Slide #208

TITLE: Sino-Tibetan World Map [Go bu sin kwan]
ca. 733 A.D. [1194]
[Zenkaku, died 1214]
DESCRIPTION: This unique world map, when found, was originally part of a volume of documents in scroll form and in three parts, whose dimensions were respectively: 31.5 x 994 cm, 30.7 x 932 cm, and 29.5 x 217 cm. The first and third parts each contain two modern leaves, those of the first part being the preface by Onson Kosugi, 1834-1910, a well-known classicist and those of the third, a Government certificate. The overall document, therefore, is a scroll about 30 cm high and 18 meters long. The map, itself, takes up only three pages of the volume, each 20.5 x 28 cm (61.5 X 84 cm overall), the remainder of the volume is concerned with Buddhist iconography.

This map, like the imago mundi of the European Middle Ages, is simple but grotesque. A score of rectangles artificially arranged, represent the various countries. The names of 21 countries, written in the rectangles, are in Chinese and Tibetan characters. No one succeeded in deciphering these until Professor Teramoto did so, publishing his findings at the end of 1931 in an article entitled Relations between Japan and Tibet in the history of Japan. M. Teramoto had ten years previously studied a very old copy then in the possession of Professor B. Matumoto, but this was destroyed in the great fire following the September 1923 earthquake at Tokyo. M. Matumoto saved, however, a manuscript facsimile copy made in 1890.

These two facsimile copies, ancient and modern, were formerly in the possession of Zyensuke Nanbu. In a letter quoted by Teramoto, Onson Kosugi gives Nanbu information about the document, telling him that the original was in the Onzyozi Temple, bearing the title Go bu sin kwan, that it was carried from China to Japan by a priest named En-tin (better known by his posthumous title of Ti-syo Daisi, 814-891), and that he, Kosugi, had seen a copy of part of it in the Tozi Temple at Kyoto. In 1893 Nanbu presented the new copy to the Bureau for Enquiry into the National Treasures for examination. This committee gave both dates and names, carefully written by the editors and collators, and these enabled future scholars to trace the source of the map.

According to modern authorities, the map was copied in the Mii Temple (Onzyozi) by Zenkaku (died 1214) between the 1st of January and the 6th of February in the year of the lunar calendar, 1194, from a document borrowed from the Taihoin temple. The copyist, being unable to decipher the "Sanskrit", i.e., Tibetan characters, copied them exactly as they were so that later he might make a more careful study of them. At the same time his master, Sinen (died 1204), 45th chief priest of the Onzyozi Temple, had collated this copy with another preserved in the Zisso-bo convent and also with that of the library of their own temple, but the unfamiliar characters baffled him. After three separate attempts at collating he confesses despairingly that the matter of deciphering and correcting them was beyond him. He therefore left them as they were. In 1200, the 26th of February by the lunar calendar, Zenkaku made a final attempt, using the Taihoin map. Still later En-zyo, 1189-1256, 56th chief priest of Onzyozi, made three attempts at editing the map, the last one being dated February 26th, by the lunar calendar, in 1220.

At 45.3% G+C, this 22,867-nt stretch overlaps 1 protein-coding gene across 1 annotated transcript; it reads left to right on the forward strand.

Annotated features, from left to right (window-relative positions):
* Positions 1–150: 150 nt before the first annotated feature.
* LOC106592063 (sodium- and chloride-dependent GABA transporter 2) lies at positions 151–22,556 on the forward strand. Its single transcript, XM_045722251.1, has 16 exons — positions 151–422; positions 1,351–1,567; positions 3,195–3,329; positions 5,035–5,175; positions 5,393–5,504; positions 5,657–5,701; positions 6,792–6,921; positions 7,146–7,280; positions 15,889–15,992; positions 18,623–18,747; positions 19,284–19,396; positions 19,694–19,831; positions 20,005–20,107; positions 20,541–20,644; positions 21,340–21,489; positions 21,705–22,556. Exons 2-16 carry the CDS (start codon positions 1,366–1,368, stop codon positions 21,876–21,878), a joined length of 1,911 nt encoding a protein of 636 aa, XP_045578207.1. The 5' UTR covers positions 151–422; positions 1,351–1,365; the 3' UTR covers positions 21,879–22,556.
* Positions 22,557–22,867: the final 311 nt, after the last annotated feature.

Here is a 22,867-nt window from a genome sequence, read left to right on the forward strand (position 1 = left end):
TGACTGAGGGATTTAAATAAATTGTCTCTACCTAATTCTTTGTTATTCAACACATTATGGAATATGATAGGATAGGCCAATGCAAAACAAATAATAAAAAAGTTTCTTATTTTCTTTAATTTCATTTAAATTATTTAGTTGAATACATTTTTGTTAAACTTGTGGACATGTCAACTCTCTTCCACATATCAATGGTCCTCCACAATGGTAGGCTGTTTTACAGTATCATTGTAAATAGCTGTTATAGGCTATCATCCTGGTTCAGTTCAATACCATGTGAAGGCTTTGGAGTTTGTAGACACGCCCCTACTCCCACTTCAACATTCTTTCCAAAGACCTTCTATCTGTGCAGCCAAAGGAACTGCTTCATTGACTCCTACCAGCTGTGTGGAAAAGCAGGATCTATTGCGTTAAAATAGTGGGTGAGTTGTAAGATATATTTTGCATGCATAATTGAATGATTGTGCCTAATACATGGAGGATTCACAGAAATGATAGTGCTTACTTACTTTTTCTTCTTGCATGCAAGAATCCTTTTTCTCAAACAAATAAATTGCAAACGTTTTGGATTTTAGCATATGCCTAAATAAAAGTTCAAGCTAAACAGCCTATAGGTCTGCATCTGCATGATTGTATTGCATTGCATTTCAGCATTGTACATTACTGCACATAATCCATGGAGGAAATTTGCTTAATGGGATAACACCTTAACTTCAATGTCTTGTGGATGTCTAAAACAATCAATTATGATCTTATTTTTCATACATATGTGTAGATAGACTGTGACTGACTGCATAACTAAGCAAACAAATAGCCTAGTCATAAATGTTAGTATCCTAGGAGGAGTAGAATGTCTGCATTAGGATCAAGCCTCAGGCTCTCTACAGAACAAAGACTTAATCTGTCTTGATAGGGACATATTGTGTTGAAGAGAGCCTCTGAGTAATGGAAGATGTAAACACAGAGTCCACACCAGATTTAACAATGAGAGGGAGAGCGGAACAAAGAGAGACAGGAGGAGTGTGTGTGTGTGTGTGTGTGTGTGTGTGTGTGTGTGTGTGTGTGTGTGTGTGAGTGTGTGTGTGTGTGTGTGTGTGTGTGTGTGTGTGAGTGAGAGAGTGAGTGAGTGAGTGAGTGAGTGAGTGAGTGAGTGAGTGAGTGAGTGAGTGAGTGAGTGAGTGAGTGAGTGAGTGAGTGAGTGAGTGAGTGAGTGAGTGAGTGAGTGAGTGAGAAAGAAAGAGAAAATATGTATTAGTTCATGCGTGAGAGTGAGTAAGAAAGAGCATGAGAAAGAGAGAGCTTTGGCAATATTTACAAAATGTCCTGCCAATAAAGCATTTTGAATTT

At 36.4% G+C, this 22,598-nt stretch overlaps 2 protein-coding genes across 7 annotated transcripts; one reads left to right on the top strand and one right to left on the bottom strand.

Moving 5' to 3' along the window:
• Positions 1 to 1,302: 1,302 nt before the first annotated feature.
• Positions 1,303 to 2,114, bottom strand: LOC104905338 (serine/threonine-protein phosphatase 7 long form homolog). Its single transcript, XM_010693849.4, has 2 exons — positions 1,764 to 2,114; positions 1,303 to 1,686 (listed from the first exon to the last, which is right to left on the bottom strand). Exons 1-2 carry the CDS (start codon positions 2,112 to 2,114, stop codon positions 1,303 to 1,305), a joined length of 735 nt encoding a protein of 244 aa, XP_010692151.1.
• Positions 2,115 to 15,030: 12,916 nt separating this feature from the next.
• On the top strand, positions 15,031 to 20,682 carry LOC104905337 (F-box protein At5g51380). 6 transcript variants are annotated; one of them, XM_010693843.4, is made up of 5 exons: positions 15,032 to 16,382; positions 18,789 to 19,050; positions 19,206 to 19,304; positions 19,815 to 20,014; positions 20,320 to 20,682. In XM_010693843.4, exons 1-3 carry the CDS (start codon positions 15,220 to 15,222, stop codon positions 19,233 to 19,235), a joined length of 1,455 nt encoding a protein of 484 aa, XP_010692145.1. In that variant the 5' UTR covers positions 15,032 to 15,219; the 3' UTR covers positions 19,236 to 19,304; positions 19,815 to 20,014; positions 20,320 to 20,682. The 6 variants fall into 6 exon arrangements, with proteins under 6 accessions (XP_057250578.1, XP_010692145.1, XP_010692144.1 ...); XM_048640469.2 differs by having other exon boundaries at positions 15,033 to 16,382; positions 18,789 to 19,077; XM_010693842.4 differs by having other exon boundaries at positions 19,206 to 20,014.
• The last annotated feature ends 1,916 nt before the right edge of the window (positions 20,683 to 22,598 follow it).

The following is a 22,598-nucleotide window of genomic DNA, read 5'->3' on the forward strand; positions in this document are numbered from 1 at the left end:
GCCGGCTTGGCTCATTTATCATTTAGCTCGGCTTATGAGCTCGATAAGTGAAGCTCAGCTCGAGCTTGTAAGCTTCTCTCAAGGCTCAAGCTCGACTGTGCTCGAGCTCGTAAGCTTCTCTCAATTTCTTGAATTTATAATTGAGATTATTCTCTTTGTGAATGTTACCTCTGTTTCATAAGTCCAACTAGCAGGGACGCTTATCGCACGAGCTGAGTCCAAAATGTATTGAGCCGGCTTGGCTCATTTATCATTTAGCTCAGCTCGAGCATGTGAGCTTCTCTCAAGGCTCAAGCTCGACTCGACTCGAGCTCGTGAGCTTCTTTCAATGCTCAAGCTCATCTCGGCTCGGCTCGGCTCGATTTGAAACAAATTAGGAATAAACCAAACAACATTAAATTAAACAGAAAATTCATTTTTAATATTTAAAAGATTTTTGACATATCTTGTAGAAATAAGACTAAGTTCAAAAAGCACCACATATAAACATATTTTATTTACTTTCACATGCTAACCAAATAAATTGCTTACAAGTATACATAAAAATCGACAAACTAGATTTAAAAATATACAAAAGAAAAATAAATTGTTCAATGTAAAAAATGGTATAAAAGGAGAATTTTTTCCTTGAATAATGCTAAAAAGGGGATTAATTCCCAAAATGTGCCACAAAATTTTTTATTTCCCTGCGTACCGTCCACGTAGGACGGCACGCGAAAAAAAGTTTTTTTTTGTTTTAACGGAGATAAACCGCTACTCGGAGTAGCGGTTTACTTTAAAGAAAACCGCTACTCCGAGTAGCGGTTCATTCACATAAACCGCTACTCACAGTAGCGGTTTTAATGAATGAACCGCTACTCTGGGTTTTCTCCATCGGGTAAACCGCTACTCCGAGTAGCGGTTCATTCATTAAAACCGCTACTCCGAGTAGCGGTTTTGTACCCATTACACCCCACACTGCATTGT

Thus by the end of the 12th and the beginning of the 13th centuries several copies of the document were in existence. The original copy at Onzyozi, thought by Teramoto to have been made around 733 A.D., was brought from China in 858 A.D. by En-tin, to Japan. It had been formerly in the possession of the priest Huei-kuo, in the T'sing-loung-tseu [Blue Dragon] Temple at Tch'ang-ngan, then capital of China, and passed to his successor, Tchoan-kiao, who made a present of it to his Japanese disciple En-tin, along with other Buddhist documents.

The map covers almost the whole of Asia, from the extreme east to Persia and the Byzantine Empire in the west, from the countries of the Uigours, the Kirghis and the Turks in the north to the Indies in the south, an area incomparably wider than that covered by such accounts as Hiuen-tchoang's travels. Therefore, according to H. Nakamura, this map proves that maps such as the Go Tenjuku Zu [Map of the Five Indies, Slide #263 ], does not represent the whole of the known world to the Chinese at the time of the T'ang Dynasty (618-907), but that their knowledge extended into the west and north beyond the areas indicated by the Si-yü-ki [a geographical encyclopedia].

The geometrical form of the Sino-Tibetan map is a design that was certainly foreign to China during this time (the T'ang Dynasty), so that it must owe something to possibly a western influence. According to Teramoto's study the original map may represent the earliest example of Arabian maps introduced to China under the T'ang Dynasty through Central Asia. For it is a historical fact that, under the T'angs, the Chinese, having conquered the eastern Turks, annexed an immense territory, stretching from Tarbagatan in the north to the Indus in the south, and their national prestige was then at its zenith. They were constantly in touch with Tibet, Persia, Arabia, India and other countries, both by land and sea, diplomatically and commercially. The names on this map, given the assumed general communication among these countries, seem to be based on Chinese and translated, for political and administrative purposes, merely to make their understanding easier for the Tibetans.

LOCATION: Onzyozi Temple, Japan


*Nakamura, H., "Old Chinese Maps Preserved by Koreans", Imago Mundi, vol. IV, pp. 3-22.
*Nakamura, H., East Asia in Old Maps, p. 8. Figure 1.


Index of Early Medieval Maps